“There is something about the boat, its constant movement, and the inability to walk or get away, everything that frustrates you is just then amplified by a factor of ten, and there’s nothing else to think about. Food and sleep and rubbish and how you feel are the only things in your life, nothing else. Something you would normally think is quite petty or minor takes over your thoughts. Everything is magnified.”
Presented with such extreme and unrelenting conditions, what is it that continued to keep the determined team fuelled and motivated throughout the gruelling 37 days?
Richard said: “I struggled with the routine a lot more than I thought I would, the two hours on, two hours off - I really found that difficult to keep getting up, and it was only because Kian was outside rowing and had been doing it for two hours, and I’ve got to take over from him, that’s the only reason I kept getting up. If I’d have been on my own, I would have thought, I’m having a lie-in.
“You’re too busy trying to stay alive to think about things too much - if you don’t row and keep that boat moving forward, it will tumble, and it’s at the mercy of the sea, so you have to keep driving it on. Pride in the army, and family and friends were massive motivators, and all the amazing support we had back home. There is that feeling every time you are pulling on the oars of not wanting to let people down.”
Kian said: “We’d already done training previously, but we never really had an insight into what 37 days would be like at sea in the conditions we were in - having a wet cabin, and all the sleep deprivation. It was difficult to overcome and mentally draining, but we all smashed it, and we all did our best.”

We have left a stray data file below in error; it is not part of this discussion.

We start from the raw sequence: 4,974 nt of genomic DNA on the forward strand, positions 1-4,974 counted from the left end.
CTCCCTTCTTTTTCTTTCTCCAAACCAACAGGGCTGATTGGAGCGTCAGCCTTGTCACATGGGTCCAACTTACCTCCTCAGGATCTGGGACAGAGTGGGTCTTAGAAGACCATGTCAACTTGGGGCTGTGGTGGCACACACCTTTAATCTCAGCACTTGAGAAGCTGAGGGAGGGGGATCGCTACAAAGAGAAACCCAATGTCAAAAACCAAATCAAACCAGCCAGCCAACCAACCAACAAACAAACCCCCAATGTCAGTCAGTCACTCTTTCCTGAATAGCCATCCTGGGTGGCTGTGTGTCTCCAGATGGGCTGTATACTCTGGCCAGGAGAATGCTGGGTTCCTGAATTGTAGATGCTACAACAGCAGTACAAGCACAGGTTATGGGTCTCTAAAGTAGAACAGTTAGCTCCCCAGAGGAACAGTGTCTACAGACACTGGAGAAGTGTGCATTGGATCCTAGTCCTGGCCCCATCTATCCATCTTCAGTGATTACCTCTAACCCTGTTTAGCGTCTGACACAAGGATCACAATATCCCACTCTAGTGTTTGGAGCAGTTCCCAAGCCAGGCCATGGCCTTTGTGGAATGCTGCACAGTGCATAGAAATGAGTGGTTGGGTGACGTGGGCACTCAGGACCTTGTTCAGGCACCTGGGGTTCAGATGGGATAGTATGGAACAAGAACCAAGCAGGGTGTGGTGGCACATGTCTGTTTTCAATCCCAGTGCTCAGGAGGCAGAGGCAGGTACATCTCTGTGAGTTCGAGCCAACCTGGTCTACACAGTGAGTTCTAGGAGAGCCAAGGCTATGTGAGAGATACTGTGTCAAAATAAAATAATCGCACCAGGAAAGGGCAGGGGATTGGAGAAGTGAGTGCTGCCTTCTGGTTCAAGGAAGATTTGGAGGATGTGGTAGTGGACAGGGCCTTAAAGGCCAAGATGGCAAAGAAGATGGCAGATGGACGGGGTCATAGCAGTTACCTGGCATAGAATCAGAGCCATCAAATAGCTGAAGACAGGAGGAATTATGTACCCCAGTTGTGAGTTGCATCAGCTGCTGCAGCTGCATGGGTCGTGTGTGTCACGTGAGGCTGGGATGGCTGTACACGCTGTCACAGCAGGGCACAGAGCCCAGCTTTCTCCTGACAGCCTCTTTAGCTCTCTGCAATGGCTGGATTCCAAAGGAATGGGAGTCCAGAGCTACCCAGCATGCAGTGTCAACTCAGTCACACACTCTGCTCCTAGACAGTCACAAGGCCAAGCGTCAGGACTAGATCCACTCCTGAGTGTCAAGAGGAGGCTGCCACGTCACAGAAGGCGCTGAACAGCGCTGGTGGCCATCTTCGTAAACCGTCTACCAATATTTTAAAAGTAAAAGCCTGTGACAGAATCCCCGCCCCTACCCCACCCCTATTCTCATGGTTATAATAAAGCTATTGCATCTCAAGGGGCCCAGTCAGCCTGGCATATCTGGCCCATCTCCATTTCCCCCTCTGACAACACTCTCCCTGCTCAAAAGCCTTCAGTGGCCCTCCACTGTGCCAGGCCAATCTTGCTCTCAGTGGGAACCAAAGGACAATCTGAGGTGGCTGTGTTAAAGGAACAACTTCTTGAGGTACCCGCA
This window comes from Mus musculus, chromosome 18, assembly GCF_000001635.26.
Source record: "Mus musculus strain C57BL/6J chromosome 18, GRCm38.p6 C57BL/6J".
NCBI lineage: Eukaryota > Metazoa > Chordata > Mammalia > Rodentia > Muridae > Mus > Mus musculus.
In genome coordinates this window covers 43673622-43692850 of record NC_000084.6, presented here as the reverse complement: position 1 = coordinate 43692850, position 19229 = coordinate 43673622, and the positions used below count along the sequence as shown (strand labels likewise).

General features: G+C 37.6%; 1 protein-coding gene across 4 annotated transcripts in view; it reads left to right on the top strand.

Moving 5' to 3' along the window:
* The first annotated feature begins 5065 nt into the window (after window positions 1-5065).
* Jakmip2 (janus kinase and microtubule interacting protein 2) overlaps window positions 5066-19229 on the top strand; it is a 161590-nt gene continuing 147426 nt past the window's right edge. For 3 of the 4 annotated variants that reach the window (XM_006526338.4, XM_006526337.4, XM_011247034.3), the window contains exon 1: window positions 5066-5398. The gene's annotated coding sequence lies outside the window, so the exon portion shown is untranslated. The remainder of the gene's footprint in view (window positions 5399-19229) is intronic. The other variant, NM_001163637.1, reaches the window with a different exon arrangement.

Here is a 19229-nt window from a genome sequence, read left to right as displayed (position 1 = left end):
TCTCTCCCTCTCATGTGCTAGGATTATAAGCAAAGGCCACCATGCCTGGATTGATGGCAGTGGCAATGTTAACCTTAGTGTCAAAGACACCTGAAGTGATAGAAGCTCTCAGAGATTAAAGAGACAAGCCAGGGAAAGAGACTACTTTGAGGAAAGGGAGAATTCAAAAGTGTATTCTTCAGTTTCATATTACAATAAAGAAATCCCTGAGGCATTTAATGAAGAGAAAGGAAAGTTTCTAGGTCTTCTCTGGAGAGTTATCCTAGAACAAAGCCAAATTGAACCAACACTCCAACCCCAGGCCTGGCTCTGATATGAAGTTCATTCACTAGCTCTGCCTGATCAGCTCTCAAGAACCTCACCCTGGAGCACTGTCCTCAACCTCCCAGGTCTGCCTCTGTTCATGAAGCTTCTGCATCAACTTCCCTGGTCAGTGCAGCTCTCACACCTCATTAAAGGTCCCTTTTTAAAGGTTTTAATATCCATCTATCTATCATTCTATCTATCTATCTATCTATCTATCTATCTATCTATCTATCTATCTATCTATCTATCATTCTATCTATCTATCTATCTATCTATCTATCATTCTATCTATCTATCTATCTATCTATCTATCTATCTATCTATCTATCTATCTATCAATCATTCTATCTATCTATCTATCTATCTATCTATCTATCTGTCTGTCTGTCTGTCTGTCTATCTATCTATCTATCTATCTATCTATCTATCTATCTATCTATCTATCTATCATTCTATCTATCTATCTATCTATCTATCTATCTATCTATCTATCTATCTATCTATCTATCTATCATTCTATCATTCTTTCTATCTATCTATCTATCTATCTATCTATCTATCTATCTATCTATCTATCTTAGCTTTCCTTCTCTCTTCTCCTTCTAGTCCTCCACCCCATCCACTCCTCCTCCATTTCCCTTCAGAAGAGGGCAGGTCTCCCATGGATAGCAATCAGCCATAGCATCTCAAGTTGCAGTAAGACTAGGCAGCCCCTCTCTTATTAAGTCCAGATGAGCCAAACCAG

Would Force Atlantic do something like this again? and put themselves through such an ultimate test of physical and mental endurance? All parties seem to have got a real taste for it now.
Alex said: “Immediately upon landing, I thought, what’s next? As soon as I touched earth, my legs were like jelly, but then I thought, what am I going to do now? I do get that itch.”
Inspiring the next generation: Team carves legacy
As the first team to have ever represented the British Army in the Talisker Whisky Atlantic Challenge, Force Atlantic is passionate about inspiring young people to follow their dreams and dare to think big.
The team plans to visit a number of schools across the Harrogate district this year to share their experiences and do Q&A sessions with photos and videos captured during the challenge as a thought-provoking backdrop. Thoughts are also already turning to how the army can build on the success of Force Atlantic’s history-making mission.
Team member Lt Col Richard Hall, the Commanding Officer of the Army Foundation College, said: “I really want to establish ocean rowing as a more accessible activity within the army - we’ve had to really pave the way and champion the army to do it for the first time with some resistance, as it’s dangerous and had not really been done before. It would be fantastic to see a Force Atlantic two, three, or four further down the line, and a women’s team.”
Capt Alex Walsh said: “We want to share the message of how important it is to seize every opportunity.”
The team has also carved a legacy for ABF The Soldiers’ Charity, generating tens of thousands of pounds through the challenge. Visit: www.justgiving.com/fundraising/force-atlantic to support.